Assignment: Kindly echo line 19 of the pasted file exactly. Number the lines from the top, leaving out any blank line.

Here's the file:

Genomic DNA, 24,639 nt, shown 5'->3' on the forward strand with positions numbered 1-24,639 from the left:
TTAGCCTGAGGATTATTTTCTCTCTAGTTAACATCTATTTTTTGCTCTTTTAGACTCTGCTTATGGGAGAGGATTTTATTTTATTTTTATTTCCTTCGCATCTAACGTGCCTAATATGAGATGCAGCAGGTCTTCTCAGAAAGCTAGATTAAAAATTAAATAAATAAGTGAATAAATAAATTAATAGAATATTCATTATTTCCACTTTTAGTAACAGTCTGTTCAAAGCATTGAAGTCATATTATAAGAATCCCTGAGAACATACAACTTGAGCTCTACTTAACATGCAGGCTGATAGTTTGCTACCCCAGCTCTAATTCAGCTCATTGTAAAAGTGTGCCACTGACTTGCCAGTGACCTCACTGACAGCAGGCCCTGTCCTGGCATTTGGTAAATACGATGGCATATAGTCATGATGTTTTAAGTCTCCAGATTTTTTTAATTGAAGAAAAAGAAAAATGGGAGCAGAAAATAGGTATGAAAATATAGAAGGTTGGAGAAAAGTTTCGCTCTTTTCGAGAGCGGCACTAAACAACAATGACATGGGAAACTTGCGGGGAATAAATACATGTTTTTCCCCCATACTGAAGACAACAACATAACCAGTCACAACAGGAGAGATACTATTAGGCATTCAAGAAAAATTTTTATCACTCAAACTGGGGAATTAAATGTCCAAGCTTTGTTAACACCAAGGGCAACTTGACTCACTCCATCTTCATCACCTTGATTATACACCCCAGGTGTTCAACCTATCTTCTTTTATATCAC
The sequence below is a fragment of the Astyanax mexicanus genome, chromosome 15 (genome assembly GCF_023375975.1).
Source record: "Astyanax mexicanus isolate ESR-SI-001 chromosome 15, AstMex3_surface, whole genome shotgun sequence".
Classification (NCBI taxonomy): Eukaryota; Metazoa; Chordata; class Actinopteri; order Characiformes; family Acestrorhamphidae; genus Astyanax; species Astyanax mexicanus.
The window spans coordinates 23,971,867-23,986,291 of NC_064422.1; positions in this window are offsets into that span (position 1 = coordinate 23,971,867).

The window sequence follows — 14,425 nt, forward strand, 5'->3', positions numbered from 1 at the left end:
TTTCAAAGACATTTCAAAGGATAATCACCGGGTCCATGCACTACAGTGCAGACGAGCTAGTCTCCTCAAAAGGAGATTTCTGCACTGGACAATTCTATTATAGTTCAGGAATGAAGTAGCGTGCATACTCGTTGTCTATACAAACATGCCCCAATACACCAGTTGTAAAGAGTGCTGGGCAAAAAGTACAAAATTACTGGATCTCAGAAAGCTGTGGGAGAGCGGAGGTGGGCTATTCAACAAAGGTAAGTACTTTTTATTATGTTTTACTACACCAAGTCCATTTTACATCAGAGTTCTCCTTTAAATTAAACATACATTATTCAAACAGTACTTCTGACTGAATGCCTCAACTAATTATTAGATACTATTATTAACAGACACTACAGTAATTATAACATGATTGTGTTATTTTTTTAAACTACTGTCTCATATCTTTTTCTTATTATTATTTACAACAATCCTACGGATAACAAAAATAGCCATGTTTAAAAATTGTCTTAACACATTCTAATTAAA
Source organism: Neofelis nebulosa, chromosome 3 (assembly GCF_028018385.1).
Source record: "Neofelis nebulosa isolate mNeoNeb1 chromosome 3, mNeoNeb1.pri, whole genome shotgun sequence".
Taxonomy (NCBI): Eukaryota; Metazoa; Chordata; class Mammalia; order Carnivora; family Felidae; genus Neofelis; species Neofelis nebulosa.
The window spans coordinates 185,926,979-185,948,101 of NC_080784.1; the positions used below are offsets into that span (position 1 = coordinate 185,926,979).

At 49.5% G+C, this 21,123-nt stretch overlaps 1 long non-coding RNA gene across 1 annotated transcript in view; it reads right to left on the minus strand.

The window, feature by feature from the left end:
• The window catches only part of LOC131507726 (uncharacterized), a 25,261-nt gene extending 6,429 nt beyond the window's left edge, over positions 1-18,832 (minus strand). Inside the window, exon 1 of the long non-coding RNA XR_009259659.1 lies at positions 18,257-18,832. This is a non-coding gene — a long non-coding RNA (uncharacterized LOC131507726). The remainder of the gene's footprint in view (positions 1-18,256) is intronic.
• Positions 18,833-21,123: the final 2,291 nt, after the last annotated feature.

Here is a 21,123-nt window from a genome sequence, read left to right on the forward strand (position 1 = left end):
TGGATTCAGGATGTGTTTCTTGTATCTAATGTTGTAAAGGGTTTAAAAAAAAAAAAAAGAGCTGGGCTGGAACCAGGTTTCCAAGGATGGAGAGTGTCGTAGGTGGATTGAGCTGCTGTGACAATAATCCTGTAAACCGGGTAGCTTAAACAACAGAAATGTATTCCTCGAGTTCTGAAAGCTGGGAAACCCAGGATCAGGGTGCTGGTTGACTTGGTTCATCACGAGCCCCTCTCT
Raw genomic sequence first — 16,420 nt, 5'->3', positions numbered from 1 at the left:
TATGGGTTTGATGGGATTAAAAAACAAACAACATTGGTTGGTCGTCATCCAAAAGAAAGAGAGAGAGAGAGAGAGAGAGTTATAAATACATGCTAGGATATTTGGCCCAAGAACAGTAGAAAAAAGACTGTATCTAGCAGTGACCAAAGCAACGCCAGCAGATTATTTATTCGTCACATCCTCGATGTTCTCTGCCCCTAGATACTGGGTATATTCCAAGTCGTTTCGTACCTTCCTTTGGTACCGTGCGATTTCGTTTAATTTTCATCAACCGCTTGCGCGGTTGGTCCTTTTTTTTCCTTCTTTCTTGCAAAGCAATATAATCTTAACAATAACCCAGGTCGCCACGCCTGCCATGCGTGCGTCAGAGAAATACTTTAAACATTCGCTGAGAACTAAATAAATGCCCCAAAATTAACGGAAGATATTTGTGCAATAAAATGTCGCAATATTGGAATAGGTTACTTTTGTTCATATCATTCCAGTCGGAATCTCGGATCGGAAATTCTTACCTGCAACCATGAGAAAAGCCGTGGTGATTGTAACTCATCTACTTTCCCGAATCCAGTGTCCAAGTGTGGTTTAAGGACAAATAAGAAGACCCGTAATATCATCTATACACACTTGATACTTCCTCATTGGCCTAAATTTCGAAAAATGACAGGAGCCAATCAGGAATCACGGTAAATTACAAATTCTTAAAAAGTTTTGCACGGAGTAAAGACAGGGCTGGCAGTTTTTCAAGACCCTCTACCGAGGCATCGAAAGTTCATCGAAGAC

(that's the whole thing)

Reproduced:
Raw genomic sequence first — 16,420 nt, 5'->3', positions numbered from 1 at the left: